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Mitchell v. Schwartz

February 17, 2010



Petitioner is a state prisoner proceeding pro se with an application for a writ of habeas corpus pursuant to 28 U.S.C. § 2254. Petitioner challenges his 2000 conviction on charges of unlawful sexual intercourse with a minor in violation of California Penal Code § 261.5, assault with the intent to commit oral copulation in violation of California Penal Code § 220, and sexual penetration with a foreign object with a person under eighteen years old, in violation of California Penal Code § 289(a)(1), and the sentence of twelve years and eight months imposed thereon.


In October 1998, the victim, Jessica, who was 15 years old, was placed in the Hope for You group home because she violated juvenile probation. [Petitioner], who turned 30 in January 1999, was a counselor at the group home, beginning in December 1998.

December 22, 1998

The events of December 22, 1998, formed the basis for counts one and two of the information. [Petitioner] was found not guilty of counts one and two; however, the testimony concerning what happened that day is presented for context in discussing the issues on appeal.

Jessica testified she went with [petitioner] and Linda, also a group home resident, to a shopping center. On the way home, they stopped at an apartment complex where Linda's boyfriend lived so Linda could drop off a gift. While she went in, [petitioner] and Jessica waited in the car in the dark parking lot. [Petitioner] began kissing Jessica, then put his hand up her skirt and digitally penetrated her vagina. Linda came out of the apartment building and asked if she could stay a little longer. [Petitioner] told her she could and, after she went back in, he moved the car to a different location in the parking lot. He reclined the passenger seat, again digitally penetrated Jessica's vagina, took her panties off, put on a condom, and engaged in sexual intercourse with Jessica.

January 2, 1999

The events of January 2, 1999, formed the basis for counts three through five of the information. [Petitioner] was found not guilty of those counts.

[Petitioner], Jessica, and Linda again went to the apartment complex where Linda's boyfriend lived on January 2, 1999, after the girls spent the afternoon at Scandia, an amusement complex. While Linda went in to take some pictures to her boyfriend, [petitioner] kissed Jessica and digitally penetrated her vagina. He reclined the seat, put on a condom, turned Jessica around on his knees, and engaged in sexual intercourse, entering the vagina from behind.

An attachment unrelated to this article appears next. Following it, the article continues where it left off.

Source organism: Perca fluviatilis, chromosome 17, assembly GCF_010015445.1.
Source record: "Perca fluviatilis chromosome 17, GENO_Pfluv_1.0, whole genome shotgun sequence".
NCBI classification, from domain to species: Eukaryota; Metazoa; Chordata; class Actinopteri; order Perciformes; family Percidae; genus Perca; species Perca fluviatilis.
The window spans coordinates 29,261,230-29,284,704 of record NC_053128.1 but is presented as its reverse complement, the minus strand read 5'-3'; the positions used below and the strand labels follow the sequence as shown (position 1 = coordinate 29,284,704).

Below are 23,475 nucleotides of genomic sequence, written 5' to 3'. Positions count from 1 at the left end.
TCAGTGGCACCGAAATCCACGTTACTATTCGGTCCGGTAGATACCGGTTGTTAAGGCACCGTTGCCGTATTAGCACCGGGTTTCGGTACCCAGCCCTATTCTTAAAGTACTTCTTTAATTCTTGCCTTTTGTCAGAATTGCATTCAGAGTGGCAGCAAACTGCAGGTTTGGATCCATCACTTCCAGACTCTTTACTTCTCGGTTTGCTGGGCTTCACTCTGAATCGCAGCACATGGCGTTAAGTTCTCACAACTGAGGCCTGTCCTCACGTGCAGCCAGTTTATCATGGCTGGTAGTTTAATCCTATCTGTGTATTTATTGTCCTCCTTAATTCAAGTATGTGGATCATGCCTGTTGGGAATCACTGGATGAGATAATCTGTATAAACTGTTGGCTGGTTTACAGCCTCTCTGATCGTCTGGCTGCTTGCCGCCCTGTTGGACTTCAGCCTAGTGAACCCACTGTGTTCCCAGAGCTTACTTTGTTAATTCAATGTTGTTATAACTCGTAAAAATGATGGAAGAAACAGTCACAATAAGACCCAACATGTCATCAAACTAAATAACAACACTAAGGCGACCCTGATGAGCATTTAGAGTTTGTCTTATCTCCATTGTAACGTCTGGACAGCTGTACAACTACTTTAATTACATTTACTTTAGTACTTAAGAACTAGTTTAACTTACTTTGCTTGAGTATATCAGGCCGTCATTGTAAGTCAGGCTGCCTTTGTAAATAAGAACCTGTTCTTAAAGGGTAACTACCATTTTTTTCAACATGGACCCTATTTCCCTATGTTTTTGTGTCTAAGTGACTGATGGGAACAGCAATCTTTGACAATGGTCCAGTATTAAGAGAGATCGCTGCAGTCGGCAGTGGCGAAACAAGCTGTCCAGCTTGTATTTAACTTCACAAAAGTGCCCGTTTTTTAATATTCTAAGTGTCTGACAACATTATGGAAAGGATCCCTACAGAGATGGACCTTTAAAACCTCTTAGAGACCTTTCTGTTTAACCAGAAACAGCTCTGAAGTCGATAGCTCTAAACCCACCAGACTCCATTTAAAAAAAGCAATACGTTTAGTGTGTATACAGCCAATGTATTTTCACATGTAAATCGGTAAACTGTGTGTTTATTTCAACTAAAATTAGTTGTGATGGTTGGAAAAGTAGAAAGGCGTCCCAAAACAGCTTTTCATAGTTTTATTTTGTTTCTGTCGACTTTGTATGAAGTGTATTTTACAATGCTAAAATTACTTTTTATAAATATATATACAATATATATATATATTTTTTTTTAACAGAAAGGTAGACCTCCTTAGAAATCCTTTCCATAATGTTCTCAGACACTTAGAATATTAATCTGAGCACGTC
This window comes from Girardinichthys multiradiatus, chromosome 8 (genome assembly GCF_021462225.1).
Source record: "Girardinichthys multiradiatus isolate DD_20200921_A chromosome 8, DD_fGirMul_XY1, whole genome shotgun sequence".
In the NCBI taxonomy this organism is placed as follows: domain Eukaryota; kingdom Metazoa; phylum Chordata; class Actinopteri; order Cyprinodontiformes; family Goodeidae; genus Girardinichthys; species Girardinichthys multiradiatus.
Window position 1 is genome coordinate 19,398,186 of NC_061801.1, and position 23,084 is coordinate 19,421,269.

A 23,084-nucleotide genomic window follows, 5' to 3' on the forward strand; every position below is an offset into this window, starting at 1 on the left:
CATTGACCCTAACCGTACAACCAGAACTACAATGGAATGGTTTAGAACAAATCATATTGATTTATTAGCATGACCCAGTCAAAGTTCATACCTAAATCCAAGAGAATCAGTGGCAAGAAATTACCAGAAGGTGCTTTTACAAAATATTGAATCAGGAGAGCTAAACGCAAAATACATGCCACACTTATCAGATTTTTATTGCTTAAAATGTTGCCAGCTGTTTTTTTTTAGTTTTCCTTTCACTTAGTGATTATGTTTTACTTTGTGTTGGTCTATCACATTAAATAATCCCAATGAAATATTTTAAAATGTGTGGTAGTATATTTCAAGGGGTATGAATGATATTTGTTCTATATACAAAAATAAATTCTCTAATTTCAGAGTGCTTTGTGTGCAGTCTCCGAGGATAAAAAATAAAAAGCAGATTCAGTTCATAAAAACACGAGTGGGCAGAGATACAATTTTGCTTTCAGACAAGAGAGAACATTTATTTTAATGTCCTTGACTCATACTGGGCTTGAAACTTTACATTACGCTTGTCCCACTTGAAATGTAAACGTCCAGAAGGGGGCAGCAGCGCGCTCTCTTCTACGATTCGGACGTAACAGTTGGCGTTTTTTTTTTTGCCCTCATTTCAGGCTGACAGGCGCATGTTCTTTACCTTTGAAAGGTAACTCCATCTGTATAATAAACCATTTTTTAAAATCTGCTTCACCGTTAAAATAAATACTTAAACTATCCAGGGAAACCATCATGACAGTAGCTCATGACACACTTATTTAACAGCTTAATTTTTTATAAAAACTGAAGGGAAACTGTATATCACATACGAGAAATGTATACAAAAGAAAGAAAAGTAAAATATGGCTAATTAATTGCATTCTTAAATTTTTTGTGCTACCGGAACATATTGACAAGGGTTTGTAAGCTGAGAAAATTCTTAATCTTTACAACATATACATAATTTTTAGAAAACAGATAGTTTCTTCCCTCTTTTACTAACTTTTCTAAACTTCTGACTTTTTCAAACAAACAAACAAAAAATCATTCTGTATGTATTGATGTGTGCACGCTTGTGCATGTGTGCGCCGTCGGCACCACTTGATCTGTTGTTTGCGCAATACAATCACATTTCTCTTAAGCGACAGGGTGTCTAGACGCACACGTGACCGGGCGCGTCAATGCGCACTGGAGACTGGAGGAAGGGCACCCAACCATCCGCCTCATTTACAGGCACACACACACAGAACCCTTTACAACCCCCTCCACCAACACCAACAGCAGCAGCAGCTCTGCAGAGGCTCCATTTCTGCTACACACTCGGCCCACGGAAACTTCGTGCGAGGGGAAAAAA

Group Home Incidents

The events forming the basis for counts six through eight, of which [petitioner] was convicted, and count nine, of which [petitioner] was found not guilty, occurred at the group home after Jessica's sixteenth birthday, which was January 23, 1999. After ten o'clock one evening, after the other girls had gone to bed, Jessica was in the staff office sitting on a couch with [petitioner]. The lights were off. [Petitioner] stood Jessica up and turned her back towards him, then digitally penetrated her vagina. He asked her to go get a condom, which she did, retrieving a condom from her purse. After some difficulty obtaining an erection and the interruption of a knock at the door, [petitioner] had Jessica go get another condom. When she returned, he put the condom on and they engaged in sexual intercourse.

On February 16, 1999, the girls, except Jessica, were in their rooms at 10:00 p.m. Jessica was in the kitchen getting a drink of water. [Petitioner] came into the kitchen, turned Jessica around with her back against the refrigerator, and digitally penetrated her vagina. He picked her up and walked her over to a wall by the living room, inserting and withdrawing his fingers into and from her vagina until it began to hurt her. [Petitioner] picked up Jessica and took her into the den. He sat her on the end of a chair, and again inserted and withdrew his fingers into and from her vagina. This time he pushed harder, causing her so much pain that she cried. Despite her pleas for him to stop, he continued. After several minutes, [petitioner] pulled his penis out of his clothing and pushed her head down. Jessica closed her mouth, tried to pull her head up, and moved her head from side to side to avoid orally copulating him. [Petitioner], laughing, pushed his penis up toward her mouth, but Jessica, who was still crying, turned her head so that it hit her cheek. After several more minutes of this, [petitioner] allowed Jessica to leave.

The next day, Jessica continued to experience pain in her vagina and told one of the counselors she needed to go to the doctor. When taken there, she told the physician she was experiencing vaginal pain but said the pain was from leaving a tampon in too long instead of telling the doctor the pain was caused by [petitioner]'s assault. On February 18, 1999, Jessica told another counselor and the program administrator about the sexual incidents with [petitioner]. She showed the administrator a bruise on her knee she received when, during the second incident in the car, she knelt on a seatbelt. She also showed him a condom wrapper from the encounter in the staff office.

On February 24, 1999, Jessica was still feeling pain in her vagina. A nurse practitioner did a pelvic examination and found an abrasion about two centimeters long on Jessica's labia minora. The injury was consistent with digital penetration.